The problem has now been reduced to a simple numerical quadrature of eq 9 using the auxiliary relations

of eq 1012. The numerical solution of eq 9 can be obtained quite easily with a personal computer and any

standard numerical integration routine. (A FORTRAN program, PERM.FOR, to carry out the integration is

listed in Appendix E.)

The model requires only the ratios of the thawed to frozen values of thermal conductivity, specific heat ca-

pacity and density for the permafrost soils. These property ratios can be estimated with good accuracy for soil

systems as noted in Appendix A. The absolute values of the frozen and thawed soil properties are not needed

to carry out the solution of eq 912.

It is possible to check the solution for a special case. Al-

though there is no exact solution for the phase-change case, a

φ = 0, *G *= 0.0286C/m.

solution was found for the transient location of the *T*f isotherm

X

for a homogeneous soil with zero latent heat, i.e, infinite Ste-

fan number (Lunardini, in prep.). The relation is

27.97

2.08

2.15

3.6

69.93

22.63

25.30

10.6

= 1-

.

erf

139.86

204.48

234.73

12.9

(13)

2 α*t*

314.69

53,053.2

48,141.3

10.2

332.17

242,852.4 238,469.1

1.8

If we let the Stefan number be large and hold the property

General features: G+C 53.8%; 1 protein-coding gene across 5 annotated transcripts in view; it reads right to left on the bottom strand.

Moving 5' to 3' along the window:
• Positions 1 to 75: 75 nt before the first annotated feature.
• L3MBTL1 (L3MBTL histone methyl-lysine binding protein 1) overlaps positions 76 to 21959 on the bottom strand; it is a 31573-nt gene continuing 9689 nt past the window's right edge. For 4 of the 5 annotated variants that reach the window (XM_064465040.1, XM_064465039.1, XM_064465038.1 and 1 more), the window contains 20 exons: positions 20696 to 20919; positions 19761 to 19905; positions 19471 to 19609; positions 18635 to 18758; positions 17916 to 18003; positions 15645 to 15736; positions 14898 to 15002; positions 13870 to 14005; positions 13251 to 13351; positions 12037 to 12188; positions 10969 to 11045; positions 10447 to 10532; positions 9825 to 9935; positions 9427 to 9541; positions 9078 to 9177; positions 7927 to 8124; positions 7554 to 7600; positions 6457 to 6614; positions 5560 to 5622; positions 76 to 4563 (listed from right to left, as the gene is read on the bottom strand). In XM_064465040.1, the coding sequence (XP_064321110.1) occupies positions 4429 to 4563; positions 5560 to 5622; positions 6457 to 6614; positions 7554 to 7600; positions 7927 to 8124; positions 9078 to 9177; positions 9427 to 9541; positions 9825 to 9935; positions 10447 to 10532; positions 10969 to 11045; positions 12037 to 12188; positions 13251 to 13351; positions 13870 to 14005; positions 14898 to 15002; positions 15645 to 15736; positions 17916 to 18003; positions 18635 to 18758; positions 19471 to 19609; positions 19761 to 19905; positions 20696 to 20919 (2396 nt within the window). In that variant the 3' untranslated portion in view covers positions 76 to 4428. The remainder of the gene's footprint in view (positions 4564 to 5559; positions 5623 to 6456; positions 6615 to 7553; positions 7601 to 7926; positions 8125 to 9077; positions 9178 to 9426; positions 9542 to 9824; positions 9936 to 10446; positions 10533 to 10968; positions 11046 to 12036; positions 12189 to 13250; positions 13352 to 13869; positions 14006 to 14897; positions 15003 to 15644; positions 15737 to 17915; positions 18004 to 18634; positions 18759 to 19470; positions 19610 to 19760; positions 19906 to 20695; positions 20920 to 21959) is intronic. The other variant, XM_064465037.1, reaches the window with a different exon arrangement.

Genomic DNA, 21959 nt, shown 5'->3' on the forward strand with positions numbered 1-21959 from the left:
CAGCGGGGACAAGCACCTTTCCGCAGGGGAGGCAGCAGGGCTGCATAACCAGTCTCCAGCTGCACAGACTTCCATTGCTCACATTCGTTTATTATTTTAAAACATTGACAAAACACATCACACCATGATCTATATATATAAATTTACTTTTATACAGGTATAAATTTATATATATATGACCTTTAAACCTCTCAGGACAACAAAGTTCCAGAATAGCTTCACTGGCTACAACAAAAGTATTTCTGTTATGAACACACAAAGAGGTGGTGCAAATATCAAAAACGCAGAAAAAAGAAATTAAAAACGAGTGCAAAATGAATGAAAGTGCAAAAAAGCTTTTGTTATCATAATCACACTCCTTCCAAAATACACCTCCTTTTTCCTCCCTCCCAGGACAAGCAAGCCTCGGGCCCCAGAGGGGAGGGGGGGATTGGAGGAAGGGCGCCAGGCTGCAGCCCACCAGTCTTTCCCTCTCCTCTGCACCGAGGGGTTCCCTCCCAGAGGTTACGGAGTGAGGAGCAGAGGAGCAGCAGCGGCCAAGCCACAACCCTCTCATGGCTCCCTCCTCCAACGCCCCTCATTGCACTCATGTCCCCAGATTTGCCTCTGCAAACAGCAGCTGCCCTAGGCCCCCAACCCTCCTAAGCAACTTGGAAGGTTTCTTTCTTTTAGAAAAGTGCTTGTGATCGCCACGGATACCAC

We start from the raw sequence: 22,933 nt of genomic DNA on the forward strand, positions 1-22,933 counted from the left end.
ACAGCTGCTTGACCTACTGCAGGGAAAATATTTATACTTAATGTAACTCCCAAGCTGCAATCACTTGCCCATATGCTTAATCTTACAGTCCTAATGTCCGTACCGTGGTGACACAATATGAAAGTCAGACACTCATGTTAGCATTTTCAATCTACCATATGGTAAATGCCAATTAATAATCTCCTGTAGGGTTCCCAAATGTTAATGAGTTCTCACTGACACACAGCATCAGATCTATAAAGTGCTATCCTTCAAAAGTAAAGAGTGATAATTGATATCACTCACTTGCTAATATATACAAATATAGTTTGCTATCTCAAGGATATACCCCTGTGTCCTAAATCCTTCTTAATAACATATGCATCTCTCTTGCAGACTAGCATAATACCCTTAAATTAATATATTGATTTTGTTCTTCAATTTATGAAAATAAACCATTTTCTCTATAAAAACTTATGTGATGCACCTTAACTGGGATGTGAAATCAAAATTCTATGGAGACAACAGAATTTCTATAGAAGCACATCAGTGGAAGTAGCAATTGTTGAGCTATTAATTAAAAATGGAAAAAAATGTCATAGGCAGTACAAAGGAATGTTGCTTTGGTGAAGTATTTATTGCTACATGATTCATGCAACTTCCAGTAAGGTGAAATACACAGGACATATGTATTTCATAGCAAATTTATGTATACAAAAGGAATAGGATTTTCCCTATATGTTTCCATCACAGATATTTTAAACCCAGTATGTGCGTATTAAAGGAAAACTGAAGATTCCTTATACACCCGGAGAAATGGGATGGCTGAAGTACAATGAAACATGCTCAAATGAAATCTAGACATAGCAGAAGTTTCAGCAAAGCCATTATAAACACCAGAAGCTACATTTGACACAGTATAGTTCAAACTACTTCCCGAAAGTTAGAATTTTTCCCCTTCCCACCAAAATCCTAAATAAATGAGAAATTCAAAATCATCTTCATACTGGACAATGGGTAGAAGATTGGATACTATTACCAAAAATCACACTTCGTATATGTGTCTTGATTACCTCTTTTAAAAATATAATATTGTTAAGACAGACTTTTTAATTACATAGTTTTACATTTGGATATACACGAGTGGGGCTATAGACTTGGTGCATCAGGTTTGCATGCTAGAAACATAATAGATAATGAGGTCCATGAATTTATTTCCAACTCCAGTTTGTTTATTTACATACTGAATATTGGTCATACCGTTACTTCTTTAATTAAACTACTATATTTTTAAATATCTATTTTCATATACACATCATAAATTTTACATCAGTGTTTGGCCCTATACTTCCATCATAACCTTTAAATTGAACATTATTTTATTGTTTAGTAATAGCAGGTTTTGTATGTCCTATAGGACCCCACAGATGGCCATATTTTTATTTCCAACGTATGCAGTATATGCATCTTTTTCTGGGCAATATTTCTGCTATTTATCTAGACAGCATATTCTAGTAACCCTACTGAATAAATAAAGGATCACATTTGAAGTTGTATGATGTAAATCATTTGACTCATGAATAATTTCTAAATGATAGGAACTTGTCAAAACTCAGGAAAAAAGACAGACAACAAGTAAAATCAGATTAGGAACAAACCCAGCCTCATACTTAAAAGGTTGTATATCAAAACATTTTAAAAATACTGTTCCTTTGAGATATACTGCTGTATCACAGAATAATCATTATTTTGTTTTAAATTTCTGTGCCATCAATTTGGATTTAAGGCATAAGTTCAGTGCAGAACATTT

ratios to unity, the approximate solution can be compared to this exact relation. Table 1 notes the results for a

typical case.

The comparison indicates that the approximate technique gives good results, especially as the time in-

creases. The results also show that the *T*f isotherm requires surprisingly long times to penetrate deeply, even

without phase change. This is explainable by the sensible-to-latent heat ratios to be examined below.

The total energy extracted from a unit area of soil is the sum of the latent and sensible energies.

(14)

The latent energy is

(15)

while the sensible heat flow is

∫ [T - *T *( x, *t*)]dx + *C *∫ (T - *T *) dx + *C *∫ [T - *T *( x, *t*)] dx

(16)

f

1

u

i

f

u

i

2

0

0

where *T*i (*x*) is the original temperature before the freeze starts. Using the temperature relations (eq 6 and 7)

leads to

(17)

The ratio of the sensible to the latent heat is

(18)

This ratio is quite large even for small Stefan numbers and tends to increase as the freeze depth increases.

10